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I've encountered situations where only glob-style patterns are supported and full regular expression support is not there, for instance redis keys. I'd like to know the distinction between the two. Also it makes me wonder, is implementing regex matching algorithm way harder compared to glob-style pattern that some softwares doesn't support regex at all?

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It's usually based on the expected use, not implementation. Often the full power and flexibility of regular expressions isn't needed, and simple pattern matching is easier for the users to understand. –  Barmar May 16 '14 at 18:25
Also, if you're processing filenames, it's really inconvenient to have to escape . all the time when using regexp. –  Barmar May 16 '14 at 18:26
Googling "glob vs regex" brings up a number of resources, did you try that? –  tripleee May 16 '14 at 18:36

1 Answer 1

Traditional glob wildcards support a very narrow set of metacharacters -- * is "anything", ? is an arbitrary single character; Bourne shell also supports [a-z123] for a single character out of a set of alternatives, and [!x-z789] any one except those listed.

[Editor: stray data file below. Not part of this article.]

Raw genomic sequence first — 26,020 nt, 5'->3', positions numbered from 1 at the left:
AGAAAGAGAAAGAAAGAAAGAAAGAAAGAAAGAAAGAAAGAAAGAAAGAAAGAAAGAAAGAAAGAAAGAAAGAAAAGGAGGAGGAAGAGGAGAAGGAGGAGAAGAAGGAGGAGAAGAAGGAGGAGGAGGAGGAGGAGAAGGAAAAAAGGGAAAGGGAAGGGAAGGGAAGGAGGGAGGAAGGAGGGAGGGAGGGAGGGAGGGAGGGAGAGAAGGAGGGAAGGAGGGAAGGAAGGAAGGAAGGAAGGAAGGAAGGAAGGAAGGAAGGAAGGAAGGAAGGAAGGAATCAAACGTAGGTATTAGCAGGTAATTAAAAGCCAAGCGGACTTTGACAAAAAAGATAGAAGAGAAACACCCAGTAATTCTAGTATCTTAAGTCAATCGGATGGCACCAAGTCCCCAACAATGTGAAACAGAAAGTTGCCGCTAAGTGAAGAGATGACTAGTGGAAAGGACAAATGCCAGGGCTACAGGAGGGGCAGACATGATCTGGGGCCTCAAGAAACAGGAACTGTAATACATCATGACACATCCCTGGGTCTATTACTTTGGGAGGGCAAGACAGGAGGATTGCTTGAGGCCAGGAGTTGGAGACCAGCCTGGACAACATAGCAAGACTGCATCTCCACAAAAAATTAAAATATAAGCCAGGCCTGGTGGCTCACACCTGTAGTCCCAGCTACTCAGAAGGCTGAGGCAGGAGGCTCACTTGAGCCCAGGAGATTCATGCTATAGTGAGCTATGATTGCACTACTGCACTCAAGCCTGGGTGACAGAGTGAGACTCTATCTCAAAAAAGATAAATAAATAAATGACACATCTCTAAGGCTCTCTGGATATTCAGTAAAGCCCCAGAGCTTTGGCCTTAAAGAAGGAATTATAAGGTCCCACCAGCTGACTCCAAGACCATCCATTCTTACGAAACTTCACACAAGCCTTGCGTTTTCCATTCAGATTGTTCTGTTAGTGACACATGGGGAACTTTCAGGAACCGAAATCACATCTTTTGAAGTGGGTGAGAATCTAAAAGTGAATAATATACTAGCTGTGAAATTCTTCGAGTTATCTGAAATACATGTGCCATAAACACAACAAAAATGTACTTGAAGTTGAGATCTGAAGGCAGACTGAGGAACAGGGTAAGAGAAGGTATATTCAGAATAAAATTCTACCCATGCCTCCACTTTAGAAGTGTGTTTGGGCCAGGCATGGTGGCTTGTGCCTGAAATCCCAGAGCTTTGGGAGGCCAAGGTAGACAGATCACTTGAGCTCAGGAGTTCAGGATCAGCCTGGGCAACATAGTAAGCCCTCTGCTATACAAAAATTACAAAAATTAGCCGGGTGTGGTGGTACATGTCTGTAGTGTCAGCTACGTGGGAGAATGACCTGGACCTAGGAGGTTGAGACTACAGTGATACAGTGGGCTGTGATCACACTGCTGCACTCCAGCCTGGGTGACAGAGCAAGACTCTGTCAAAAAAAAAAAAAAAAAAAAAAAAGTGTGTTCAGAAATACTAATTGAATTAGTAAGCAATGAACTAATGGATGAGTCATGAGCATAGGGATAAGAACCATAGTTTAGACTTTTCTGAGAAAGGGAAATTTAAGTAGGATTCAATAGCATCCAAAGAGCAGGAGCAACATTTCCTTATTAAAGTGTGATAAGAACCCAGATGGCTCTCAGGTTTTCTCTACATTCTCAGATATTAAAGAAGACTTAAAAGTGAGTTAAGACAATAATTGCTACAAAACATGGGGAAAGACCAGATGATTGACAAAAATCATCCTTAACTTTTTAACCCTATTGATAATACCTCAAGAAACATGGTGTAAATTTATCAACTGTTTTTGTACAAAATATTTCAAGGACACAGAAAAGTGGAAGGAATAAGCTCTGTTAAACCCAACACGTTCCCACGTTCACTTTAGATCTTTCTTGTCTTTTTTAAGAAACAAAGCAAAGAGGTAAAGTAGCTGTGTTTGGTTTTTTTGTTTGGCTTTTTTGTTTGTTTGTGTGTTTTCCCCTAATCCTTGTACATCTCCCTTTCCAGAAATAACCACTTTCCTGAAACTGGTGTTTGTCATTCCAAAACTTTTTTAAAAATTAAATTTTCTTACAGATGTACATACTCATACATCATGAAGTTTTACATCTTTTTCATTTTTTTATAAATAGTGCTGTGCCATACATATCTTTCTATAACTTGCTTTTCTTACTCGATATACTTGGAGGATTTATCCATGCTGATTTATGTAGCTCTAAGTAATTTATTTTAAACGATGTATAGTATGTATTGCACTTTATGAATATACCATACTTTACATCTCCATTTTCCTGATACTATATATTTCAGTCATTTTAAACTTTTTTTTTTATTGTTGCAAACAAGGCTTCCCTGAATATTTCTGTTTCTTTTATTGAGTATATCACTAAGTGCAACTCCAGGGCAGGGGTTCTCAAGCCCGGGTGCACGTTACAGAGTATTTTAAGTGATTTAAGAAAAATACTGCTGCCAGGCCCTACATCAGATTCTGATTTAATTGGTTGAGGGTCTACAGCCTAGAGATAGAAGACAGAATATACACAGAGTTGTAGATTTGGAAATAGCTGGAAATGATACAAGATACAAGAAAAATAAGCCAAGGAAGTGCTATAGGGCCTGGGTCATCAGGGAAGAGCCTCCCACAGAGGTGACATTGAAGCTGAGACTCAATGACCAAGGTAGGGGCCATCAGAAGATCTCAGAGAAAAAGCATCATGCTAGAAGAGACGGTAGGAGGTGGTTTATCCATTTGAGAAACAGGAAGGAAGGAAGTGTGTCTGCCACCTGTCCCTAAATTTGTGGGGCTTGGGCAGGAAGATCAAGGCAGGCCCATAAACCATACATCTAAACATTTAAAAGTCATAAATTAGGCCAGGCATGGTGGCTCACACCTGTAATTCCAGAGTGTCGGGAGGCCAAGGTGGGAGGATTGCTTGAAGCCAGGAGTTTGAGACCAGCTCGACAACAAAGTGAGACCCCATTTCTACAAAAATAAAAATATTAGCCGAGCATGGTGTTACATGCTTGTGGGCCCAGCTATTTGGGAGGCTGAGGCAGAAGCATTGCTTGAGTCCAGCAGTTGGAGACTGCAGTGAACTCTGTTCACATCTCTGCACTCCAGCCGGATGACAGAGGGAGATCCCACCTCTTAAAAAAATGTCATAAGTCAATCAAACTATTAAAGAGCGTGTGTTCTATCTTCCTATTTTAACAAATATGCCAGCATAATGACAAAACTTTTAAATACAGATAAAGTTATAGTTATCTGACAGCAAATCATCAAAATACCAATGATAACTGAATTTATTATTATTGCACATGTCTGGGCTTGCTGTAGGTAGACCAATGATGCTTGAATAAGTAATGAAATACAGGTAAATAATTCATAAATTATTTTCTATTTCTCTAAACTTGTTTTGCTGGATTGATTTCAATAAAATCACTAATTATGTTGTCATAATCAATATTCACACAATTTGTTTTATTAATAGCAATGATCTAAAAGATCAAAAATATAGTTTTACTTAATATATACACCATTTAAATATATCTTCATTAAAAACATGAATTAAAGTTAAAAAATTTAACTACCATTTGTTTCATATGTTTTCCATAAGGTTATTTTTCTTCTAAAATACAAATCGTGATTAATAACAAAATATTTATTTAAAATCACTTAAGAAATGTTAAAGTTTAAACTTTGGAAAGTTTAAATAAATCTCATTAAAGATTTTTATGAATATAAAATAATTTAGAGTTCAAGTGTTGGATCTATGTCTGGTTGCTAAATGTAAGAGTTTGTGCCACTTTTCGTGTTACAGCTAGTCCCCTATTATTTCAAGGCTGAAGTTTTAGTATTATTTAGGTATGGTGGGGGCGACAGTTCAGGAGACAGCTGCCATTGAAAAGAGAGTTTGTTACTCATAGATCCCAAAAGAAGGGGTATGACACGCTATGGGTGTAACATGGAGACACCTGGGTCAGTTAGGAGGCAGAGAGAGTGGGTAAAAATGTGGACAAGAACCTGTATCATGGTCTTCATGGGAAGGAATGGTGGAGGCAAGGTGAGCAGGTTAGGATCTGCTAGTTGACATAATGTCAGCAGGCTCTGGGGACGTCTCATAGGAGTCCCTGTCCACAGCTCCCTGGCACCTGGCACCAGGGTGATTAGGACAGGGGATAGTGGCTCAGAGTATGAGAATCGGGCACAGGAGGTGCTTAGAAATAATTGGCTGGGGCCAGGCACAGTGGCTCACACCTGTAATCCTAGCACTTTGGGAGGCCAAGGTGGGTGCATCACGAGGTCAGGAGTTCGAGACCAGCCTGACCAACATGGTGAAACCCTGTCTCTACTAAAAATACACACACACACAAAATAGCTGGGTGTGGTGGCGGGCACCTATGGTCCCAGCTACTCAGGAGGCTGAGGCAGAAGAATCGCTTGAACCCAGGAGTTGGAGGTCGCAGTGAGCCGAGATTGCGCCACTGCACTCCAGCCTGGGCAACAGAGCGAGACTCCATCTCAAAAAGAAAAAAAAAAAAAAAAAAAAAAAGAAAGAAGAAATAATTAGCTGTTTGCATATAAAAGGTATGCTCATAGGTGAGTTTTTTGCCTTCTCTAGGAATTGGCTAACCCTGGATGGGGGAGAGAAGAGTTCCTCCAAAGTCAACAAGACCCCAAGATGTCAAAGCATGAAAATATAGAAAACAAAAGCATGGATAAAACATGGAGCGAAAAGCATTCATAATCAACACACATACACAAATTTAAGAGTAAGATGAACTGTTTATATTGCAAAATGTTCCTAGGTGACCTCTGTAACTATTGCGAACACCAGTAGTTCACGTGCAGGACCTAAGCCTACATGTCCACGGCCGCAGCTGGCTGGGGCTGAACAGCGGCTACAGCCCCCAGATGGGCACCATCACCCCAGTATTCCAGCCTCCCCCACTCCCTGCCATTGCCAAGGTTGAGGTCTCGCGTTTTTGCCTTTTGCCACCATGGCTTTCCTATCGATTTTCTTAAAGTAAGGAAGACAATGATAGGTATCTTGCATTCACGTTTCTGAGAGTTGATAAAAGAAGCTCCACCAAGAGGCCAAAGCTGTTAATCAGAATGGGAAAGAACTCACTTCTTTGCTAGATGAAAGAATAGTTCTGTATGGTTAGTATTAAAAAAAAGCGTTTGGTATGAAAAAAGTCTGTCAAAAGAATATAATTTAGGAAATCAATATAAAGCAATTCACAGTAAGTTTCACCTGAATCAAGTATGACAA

Regex obviously is much richer, supporting repetitions, and (in ERE) alternation and specific numbers of repetitions. Perl-style regex further extends the formalism to the point where multiple books have been written, and more will be.

Basic regex is not altogether a lot more challenging to program than glob wildcards, and these days, a competent programmer would link to an existing library in either case, anyway.

Many simpler systems don't want to burden their users with the complexity of learning regular expressions -- even basic wildcards are a challenge to explain to your average sales guy^W^W person who isn't a full-time computer user.

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I vaguely recall anecdotes of big software companies who thought even developers would not want or understand regex (and then were mystified when there was a broad and clearly articulated demand; so they put it in the next version). –  tripleee May 16 '14 at 18:44

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